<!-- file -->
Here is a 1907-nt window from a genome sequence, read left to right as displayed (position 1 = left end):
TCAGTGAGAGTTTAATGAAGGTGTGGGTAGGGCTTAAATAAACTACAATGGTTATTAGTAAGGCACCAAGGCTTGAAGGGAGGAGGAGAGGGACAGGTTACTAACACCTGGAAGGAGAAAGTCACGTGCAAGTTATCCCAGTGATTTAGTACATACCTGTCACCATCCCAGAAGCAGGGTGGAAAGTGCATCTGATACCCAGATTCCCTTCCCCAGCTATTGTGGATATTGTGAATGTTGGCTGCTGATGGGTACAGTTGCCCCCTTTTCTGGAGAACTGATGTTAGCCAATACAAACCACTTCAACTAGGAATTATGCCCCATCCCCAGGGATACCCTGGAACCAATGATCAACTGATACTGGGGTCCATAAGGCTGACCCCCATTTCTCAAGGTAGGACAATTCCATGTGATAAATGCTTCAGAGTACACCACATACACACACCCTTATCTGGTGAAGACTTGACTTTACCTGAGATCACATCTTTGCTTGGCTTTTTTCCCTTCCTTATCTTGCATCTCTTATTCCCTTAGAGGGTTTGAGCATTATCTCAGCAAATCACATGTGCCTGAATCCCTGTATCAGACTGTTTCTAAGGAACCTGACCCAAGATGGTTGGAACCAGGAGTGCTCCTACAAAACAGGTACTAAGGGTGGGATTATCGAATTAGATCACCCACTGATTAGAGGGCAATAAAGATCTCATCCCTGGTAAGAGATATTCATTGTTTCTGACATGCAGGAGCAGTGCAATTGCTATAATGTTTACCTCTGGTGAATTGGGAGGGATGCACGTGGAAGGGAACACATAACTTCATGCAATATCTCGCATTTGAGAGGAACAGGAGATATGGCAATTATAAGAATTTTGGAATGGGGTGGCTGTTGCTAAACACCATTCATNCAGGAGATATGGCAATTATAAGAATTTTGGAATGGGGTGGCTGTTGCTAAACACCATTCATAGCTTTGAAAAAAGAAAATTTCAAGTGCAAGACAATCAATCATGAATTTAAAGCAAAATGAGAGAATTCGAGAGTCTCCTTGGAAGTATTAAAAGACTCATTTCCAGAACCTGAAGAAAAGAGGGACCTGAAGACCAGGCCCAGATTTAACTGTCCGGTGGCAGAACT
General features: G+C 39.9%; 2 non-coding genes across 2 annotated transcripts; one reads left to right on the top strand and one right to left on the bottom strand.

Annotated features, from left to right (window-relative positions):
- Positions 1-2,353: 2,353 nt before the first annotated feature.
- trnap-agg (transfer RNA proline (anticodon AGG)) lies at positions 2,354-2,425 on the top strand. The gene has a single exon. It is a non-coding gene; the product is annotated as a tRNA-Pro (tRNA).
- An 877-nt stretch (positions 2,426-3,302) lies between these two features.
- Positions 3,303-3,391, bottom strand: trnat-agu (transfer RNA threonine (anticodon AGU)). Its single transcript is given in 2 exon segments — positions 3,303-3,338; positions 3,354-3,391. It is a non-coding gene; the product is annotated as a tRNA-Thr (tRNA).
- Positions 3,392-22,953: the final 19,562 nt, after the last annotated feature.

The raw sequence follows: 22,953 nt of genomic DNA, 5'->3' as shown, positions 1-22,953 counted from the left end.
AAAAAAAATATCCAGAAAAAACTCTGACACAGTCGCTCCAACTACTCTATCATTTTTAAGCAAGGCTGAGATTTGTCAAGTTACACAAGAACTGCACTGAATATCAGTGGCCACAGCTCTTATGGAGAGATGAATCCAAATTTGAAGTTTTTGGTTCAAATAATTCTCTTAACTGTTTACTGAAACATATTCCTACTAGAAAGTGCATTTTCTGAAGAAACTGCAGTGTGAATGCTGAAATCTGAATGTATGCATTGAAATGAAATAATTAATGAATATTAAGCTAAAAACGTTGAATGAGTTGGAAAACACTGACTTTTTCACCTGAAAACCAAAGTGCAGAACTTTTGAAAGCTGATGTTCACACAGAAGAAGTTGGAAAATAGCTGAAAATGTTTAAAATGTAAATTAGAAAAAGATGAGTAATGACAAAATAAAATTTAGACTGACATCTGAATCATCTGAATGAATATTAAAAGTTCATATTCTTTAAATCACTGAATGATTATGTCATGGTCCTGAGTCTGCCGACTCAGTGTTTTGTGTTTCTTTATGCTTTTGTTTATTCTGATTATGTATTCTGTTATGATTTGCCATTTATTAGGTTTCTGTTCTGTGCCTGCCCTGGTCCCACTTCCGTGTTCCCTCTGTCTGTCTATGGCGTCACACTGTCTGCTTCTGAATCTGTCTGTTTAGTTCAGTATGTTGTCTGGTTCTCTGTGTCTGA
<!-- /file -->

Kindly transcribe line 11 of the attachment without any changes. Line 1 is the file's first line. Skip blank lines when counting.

AAAAAAAATATCCAGAAAAAACTCTGACACAGTCGCTCCAACTACTCTATCATTTTTAAGCAAGGCTGAGATTTGTCAAGTTACACAAGAACTGCACTGAATATCAGTGGCCACAGCTCTTATGGAGAGATGAATCCAAATTTGAAGTTTTTGGTTCAAATAATTCTCTTAACTGTTTACTGAAACATATTCCTACTAGAAAGTGCATTTTCTGAAGAAACTGCAGTGTGAATGCTGAAATCTGAATGTATGCATTGAAATGAAATAATTAATGAATATTAAGCTAAAAACGTTGAATGAGTTGGAAAACACTGACTTTTTCACCTGAAAACCAAAGTGCAGAACTTTTGAAAGCTGATGTTCACACAGAAGAAGTTGGAAAATAGCTGAAAATGTTTAAAATGTAAATTAGAAAAAGATGAGTAATGACAAAATAAAATTTAGACTGACATCTGAATCATCTGAATGAATATTAAAAGTTCATATTCTTTAAATCACTGAATGATTATGTCATGGTCCTGAGTCTGCCGACTCAGTGTTTTGTGTTTCTTTATGCTTTTGTTTATTCTGATTATGTATTCTGTTATGATTTGCCATTTATTAGGTTTCTGTTCTGTGCCTGCCCTGGTCCCACTTCCGTGTTCCCTCTGTCTGTCTATGGCGTCACACTGTCTGCTTCTGAATCTGTCTGTTTAGTTCAGTATGTTGTCTGGTTCTCTGTGTCTGA